PARIS (AP) — Unemployment in rich countries may have peaked — but there are still 17 million more people out of work than at the start of the crisis, the OECD said Wednesday.
They are "the human cost of the crisis," OECD chief Angel Gurria said, urging governments not to neglect them as they seek to repair wrecked balance sheets.
The longer a person is unemployed, the harder it typically becomes for them to gain paid employment.
"This threatens to mark whole generations," Gurria said in a news conference to mark the publication by the Organization for Economic Co-operation and Development of the report 'Employment Outlook 2010.'
There are 47 million unemployed in the OECD's 31 member countries — the world's most developed economies, the report says.
That's a rate of 8.6 percent, according to May 2010 figures, and compares with 5.8 percent in 2007.
The United States accounts for more than half of the jobs shed since 2007 — 10 million.
Ireland needs to create one job for every five that exist today, or about 320,000 positions, to reach pre-crisis levels and Spain has lost 2.5 million jobs.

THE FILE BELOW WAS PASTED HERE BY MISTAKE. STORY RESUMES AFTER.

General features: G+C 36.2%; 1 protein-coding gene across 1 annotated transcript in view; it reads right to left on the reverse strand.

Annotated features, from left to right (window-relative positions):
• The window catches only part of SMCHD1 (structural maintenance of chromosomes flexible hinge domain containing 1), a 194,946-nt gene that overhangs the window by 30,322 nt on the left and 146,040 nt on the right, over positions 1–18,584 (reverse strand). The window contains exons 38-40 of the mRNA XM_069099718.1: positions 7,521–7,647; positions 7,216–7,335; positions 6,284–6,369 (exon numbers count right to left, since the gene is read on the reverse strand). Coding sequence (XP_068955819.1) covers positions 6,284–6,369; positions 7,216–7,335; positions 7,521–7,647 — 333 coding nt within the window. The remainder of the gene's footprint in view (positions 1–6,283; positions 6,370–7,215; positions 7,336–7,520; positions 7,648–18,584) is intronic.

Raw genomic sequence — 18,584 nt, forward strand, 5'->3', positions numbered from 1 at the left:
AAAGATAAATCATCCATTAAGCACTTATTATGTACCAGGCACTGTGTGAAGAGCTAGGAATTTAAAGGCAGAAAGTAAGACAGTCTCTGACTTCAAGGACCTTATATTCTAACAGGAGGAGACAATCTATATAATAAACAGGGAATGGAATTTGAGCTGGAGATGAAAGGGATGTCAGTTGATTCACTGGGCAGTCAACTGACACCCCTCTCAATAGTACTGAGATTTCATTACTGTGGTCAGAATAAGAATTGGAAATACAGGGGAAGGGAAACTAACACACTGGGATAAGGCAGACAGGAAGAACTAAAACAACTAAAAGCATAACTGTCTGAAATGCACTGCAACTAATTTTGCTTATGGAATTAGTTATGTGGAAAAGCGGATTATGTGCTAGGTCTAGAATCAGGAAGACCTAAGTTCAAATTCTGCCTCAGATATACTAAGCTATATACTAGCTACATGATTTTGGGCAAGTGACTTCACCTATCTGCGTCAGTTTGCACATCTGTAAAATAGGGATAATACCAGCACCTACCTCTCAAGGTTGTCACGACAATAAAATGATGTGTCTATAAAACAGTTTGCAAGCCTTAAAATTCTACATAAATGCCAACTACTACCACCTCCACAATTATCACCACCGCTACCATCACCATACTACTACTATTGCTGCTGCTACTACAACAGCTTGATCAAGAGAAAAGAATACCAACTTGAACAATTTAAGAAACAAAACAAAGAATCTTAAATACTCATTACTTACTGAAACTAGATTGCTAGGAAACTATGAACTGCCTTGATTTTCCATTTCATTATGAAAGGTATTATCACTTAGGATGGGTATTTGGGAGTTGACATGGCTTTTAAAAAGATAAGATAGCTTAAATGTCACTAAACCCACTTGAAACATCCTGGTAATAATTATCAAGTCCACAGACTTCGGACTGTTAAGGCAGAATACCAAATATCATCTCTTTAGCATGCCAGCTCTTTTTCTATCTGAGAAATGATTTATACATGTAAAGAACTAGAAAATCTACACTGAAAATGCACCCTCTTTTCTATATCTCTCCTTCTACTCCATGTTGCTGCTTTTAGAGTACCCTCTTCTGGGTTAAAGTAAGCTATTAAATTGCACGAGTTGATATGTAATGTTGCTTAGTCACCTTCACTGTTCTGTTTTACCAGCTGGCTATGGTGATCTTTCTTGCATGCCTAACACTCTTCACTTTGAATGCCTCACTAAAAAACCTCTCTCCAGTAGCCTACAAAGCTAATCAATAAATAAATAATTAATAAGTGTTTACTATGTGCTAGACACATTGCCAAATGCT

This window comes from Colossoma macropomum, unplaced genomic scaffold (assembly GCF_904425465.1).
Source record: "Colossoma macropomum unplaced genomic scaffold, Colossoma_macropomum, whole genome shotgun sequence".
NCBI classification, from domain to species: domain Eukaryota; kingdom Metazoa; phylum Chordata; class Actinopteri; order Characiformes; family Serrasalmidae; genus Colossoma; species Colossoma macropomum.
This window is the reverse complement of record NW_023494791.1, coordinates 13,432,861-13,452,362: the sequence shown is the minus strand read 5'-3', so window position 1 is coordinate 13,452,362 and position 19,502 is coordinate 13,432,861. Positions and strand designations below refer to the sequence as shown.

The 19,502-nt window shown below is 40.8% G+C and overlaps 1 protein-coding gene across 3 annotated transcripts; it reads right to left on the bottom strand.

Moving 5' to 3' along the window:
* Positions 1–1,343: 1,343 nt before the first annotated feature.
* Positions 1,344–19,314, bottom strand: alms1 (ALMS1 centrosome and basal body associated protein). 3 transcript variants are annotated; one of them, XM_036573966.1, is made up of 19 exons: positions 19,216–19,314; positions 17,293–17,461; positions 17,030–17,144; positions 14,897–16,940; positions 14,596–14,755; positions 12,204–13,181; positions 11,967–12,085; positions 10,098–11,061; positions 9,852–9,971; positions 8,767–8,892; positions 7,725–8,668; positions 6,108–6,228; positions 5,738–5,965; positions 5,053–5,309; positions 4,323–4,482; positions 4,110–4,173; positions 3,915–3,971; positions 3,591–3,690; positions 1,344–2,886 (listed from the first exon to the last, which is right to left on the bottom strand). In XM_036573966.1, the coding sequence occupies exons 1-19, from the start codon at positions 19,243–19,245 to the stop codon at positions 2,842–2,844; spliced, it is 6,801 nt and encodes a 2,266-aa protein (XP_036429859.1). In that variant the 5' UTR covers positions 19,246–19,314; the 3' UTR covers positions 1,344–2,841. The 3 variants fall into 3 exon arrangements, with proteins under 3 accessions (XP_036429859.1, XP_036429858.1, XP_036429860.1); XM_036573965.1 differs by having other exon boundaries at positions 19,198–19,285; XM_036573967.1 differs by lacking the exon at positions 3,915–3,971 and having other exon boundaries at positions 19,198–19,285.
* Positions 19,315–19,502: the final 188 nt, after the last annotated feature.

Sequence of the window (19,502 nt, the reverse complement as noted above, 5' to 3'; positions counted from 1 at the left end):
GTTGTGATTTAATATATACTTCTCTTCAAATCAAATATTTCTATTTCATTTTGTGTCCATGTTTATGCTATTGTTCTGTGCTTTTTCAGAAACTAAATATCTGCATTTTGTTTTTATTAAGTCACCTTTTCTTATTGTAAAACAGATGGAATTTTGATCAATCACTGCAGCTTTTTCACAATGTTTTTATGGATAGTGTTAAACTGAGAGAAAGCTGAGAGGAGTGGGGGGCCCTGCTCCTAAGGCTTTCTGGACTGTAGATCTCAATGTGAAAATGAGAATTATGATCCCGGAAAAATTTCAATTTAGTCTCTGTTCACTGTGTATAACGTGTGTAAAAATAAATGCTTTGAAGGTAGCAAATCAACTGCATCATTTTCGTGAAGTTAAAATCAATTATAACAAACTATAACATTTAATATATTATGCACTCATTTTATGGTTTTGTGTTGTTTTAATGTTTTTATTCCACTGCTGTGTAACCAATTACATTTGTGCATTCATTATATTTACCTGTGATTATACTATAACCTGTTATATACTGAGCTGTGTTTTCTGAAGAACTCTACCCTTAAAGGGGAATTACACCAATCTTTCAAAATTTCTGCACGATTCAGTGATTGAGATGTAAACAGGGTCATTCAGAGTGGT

Gurria said deficit cuts should be done extra carefully and governments will "have to do a fine type of surgery instead of using an ax."
He said that governments "could have done better" in designing stimulus measures to prevent job losses.
OECD projections show that the unemployment rate could remain above 8 percent by the end of 2011. The Paris-based watchdog advised governments to target their jobs policies on the most disadvantaged groups, and those with few or no skills, who risk loosing contact with the labor market. It recommends tax breaks and hiring subsidies for people out of work for more than a year. Including those who have given up looking for work or who are underemployed, the number of people looking for work could be as high as 80 million, the report says.